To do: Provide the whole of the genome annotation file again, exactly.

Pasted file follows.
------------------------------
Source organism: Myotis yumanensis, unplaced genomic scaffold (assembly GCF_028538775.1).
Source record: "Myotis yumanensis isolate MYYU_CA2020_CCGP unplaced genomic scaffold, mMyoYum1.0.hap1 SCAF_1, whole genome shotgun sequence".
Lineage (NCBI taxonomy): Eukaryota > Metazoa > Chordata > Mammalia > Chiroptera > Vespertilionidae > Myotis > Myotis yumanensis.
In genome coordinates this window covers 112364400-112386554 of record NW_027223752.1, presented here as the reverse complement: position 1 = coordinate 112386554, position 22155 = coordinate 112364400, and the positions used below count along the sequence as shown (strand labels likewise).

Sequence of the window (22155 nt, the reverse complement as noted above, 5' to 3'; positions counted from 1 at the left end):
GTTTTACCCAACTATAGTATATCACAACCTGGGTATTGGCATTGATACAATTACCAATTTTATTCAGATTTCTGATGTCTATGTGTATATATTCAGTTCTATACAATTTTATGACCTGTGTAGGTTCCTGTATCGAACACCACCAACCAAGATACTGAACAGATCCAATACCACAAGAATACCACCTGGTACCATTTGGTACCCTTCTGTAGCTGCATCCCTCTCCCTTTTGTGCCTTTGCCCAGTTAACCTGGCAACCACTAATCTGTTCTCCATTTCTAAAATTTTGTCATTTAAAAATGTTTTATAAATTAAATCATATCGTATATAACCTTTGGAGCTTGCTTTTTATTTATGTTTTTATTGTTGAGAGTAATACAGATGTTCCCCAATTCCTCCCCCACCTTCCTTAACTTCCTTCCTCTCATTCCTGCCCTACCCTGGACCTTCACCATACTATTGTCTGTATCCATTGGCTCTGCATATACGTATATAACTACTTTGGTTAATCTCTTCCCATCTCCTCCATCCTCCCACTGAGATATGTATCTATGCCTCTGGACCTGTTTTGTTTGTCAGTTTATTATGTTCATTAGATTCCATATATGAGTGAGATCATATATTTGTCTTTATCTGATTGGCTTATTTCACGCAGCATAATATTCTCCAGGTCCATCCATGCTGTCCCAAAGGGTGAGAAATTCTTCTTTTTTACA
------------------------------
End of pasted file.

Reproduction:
Source organism: Myotis yumanensis, unplaced genomic scaffold (assembly GCF_028538775.1).
Source record: "Myotis yumanensis isolate MYYU_CA2020_CCGP unplaced genomic scaffold, mMyoYum1.0.hap1 SCAF_1, whole genome shotgun sequence".
Lineage (NCBI taxonomy): Eukaryota > Metazoa > Chordata > Mammalia > Chiroptera > Vespertilionidae > Myotis > Myotis yumanensis.
In genome coordinates this window covers 112364400-112386554 of record NW_027223752.1, presented here as the reverse complement: position 1 = coordinate 112386554, position 22155 = coordinate 112364400, and the positions used below count along the sequence as shown (strand labels likewise).

Sequence of the window (22155 nt, the reverse complement as noted above, 5' to 3'; positions counted from 1 at the left end):
GTTTTACCCAACTATAGTATATCACAACCTGGGTATTGGCATTGATACAATTACCAATTTTATTCAGATTTCTGATGTCTATGTGTATATATTCAGTTCTATACAATTTTATGACCTGTGTAGGTTCCTGTATCGAACACCACCAACCAAGATACTGAACAGATCCAATACCACAAGAATACCACCTGGTACCATTTGGTACCCTTCTGTAGCTGCATCCCTCTCCCTTTTGTGCCTTTGCCCAGTTAACCTGGCAACCACTAATCTGTTCTCCATTTCTAAAATTTTGTCATTTAAAAATGTTTTATAAATTAAATCATATCGTATATAACCTTTGGAGCTTGCTTTTTATTTATGTTTTTATTGTTGAGAGTAATACAGATGTTCCCCAATTCCTCCCCCACCTTCCTTAACTTCCTTCCTCTCATTCCTGCCCTACCCTGGACCTTCACCATACTATTGTCTGTATCCATTGGCTCTGCATATACGTATATAACTACTTTGGTTAATCTCTTCCCATCTCCTCCATCCTCCCACTGAGATATGTATCTATGCCTCTGGACCTGTTTTGTTTGTCAGTTTATTATGTTCATTAGATTCCATATATGAGTGAGATCATATATTTGTCTTTATCTGATTGGCTTATTTCACGCAGCATAATATTCTCCAGGTCCATCCATGCTGTCCCAAAGGGTGAGAAATTCTTCTTTTTTACA